(Note: this is another of our occasional extra-geeky technical posts. If this isn’t your thing, don’t worry; our usual non-technical stuff will be back soon.)
Welcome back. In our last post we went through a simple function that made calls to other functions, and touched on stack frames and parameter passing. This time let’s talk about a different function. We’ll focus less on the things we’ve seen, and more on some more advanced actions that this function does.
<+0>: mflr r0 // save linkage
<+4>: stmw r28,-16(r1) // stash r28, r29, r30, r31
<+8>: mr r30,r3 // save r3 (WindowData)
<+12>: bcl- 20,4*cr7+so,0x928d2bd4 <+16>
<+16>: mflr r31 // get ip in r31
Short story: <+12> is an unconditional branch-and-link.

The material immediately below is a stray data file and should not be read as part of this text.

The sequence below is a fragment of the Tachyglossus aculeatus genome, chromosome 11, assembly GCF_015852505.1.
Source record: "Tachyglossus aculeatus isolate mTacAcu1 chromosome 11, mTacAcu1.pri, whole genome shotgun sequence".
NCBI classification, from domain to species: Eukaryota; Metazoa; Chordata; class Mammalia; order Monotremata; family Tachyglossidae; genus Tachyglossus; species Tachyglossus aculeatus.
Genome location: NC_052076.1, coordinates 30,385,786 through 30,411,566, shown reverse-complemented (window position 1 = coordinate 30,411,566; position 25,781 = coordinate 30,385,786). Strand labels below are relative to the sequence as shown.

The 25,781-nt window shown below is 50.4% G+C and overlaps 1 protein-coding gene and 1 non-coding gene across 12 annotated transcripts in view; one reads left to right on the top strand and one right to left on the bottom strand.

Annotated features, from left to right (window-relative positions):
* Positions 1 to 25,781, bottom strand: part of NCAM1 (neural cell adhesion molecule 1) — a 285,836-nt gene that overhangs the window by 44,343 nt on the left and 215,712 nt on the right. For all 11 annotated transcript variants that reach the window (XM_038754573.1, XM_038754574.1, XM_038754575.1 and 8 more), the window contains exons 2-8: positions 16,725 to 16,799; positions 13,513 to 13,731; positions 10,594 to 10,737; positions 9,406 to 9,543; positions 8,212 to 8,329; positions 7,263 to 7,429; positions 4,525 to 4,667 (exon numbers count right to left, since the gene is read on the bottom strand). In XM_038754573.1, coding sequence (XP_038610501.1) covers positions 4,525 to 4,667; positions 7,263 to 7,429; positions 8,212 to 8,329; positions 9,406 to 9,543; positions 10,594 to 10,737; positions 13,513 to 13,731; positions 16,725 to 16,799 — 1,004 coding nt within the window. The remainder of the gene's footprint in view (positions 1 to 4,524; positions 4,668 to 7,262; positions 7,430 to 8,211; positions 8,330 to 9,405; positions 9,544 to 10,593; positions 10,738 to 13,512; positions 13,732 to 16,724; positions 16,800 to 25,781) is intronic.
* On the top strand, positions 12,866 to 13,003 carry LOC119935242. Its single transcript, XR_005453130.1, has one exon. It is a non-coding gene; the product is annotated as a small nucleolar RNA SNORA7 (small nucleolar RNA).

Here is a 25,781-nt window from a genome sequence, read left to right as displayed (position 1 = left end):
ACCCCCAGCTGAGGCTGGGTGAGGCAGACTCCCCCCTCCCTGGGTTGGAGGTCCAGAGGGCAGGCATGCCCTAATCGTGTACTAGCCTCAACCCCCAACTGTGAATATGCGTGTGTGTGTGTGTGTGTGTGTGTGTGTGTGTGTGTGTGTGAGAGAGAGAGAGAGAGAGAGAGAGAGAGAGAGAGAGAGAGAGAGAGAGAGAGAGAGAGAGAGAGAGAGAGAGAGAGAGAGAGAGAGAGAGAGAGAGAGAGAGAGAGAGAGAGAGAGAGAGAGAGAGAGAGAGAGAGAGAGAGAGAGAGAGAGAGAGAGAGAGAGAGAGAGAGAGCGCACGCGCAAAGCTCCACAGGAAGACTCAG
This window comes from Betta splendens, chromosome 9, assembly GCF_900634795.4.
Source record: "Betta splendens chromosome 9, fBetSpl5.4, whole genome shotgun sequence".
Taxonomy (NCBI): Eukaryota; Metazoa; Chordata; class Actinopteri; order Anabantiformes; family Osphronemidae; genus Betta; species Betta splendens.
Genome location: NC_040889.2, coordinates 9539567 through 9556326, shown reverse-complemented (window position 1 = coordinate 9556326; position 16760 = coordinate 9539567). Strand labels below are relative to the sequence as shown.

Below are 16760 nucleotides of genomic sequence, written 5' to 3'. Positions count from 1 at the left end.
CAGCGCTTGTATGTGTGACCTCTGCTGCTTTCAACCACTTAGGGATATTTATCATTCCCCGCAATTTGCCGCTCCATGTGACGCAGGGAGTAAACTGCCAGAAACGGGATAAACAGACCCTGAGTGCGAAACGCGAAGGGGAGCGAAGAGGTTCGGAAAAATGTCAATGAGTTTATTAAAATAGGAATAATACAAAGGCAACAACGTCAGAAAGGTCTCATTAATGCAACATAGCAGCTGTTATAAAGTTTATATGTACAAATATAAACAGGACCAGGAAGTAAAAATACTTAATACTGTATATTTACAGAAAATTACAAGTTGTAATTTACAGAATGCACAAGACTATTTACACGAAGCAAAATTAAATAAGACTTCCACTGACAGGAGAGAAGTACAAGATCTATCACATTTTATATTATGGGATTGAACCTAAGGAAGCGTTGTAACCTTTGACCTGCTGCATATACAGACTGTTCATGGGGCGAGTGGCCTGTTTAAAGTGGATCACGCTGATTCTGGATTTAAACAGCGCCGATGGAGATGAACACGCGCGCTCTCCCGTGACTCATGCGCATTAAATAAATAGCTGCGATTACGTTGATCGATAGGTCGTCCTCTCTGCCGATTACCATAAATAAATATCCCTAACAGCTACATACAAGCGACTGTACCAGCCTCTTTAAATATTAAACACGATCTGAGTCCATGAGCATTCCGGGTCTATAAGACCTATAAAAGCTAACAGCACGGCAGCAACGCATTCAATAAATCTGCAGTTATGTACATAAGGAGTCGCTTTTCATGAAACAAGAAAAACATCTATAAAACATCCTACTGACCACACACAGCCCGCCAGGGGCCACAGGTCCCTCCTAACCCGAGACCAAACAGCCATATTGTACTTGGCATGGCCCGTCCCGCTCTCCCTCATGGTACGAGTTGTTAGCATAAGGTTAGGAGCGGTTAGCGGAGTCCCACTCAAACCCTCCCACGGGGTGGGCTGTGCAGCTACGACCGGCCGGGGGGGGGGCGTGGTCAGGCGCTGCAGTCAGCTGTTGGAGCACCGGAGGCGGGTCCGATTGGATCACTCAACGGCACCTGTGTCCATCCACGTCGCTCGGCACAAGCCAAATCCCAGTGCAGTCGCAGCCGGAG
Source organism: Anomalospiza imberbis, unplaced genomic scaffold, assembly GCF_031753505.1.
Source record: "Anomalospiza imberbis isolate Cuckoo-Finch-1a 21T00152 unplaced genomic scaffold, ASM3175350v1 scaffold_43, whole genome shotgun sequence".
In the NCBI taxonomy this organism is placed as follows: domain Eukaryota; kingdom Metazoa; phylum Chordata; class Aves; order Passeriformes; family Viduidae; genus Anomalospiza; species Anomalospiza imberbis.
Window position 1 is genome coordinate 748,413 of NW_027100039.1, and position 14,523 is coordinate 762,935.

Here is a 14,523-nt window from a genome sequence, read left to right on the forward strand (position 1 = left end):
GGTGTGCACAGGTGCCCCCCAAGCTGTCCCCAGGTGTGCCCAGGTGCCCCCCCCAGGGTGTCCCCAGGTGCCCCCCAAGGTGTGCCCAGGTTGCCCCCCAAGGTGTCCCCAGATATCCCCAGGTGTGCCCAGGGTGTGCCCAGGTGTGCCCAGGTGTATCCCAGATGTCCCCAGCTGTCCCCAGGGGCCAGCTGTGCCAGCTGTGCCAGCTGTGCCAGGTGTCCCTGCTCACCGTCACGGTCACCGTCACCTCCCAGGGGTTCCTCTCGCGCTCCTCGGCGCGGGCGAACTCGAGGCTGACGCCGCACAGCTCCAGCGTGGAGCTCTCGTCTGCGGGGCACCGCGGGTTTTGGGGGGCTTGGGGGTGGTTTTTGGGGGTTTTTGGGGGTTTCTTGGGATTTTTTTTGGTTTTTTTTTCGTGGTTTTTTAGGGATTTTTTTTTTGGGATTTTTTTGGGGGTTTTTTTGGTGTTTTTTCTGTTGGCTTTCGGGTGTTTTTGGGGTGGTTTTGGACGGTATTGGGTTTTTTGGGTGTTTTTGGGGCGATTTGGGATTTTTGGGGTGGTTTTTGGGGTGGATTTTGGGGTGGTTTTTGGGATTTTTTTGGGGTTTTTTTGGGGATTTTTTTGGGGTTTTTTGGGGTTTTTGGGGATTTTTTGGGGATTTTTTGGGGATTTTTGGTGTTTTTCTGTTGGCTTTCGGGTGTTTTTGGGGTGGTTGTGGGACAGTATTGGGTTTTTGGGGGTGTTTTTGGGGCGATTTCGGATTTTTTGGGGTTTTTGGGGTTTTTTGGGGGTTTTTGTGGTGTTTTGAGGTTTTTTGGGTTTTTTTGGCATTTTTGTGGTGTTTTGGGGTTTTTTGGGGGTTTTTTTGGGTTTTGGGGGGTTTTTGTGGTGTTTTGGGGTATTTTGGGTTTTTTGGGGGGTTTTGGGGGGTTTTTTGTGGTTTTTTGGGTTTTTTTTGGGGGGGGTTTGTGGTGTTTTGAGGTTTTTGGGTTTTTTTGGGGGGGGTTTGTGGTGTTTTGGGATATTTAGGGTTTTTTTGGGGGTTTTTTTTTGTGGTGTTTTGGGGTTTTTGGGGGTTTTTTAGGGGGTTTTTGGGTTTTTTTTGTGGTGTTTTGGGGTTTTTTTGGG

Long story: On the PowerPC, instructions like
bge, etc. are just aliases to a more primitive branch instruction,
bc (branch conditional). In this case, the first parameter is 20 (
0b10100), which indicates “branch always”. Since it’s always going to branch, the second parameter doesn’t matter, so it was set to all 1 bits (which translates to
Why do this? Because we’re going to need to access some PC-relative data, and the PowerPC chip has no PC-relative addressing mode. And the register move instructions can’t access the PC register. Therefore we cheat in a way by taking an unconditional jump to the next address. Since it’s a branch and link, the link register is filled with the next address (in this case, that equals the address just jumped to) which can be moved to a normal register.
Why branch-conditional with a condition “branch always”? The
b opcode only provides absolute addressing. Only
bc has relative addressing.
<+20>: stw r0,8(r1)
<+24>: stwu r1,-80(r1) // make stack frame
<+28>: addis r28,r31,3533
<+32>: bl 0x928d2c50 <_Z15GetTitleForDockP10WindowData>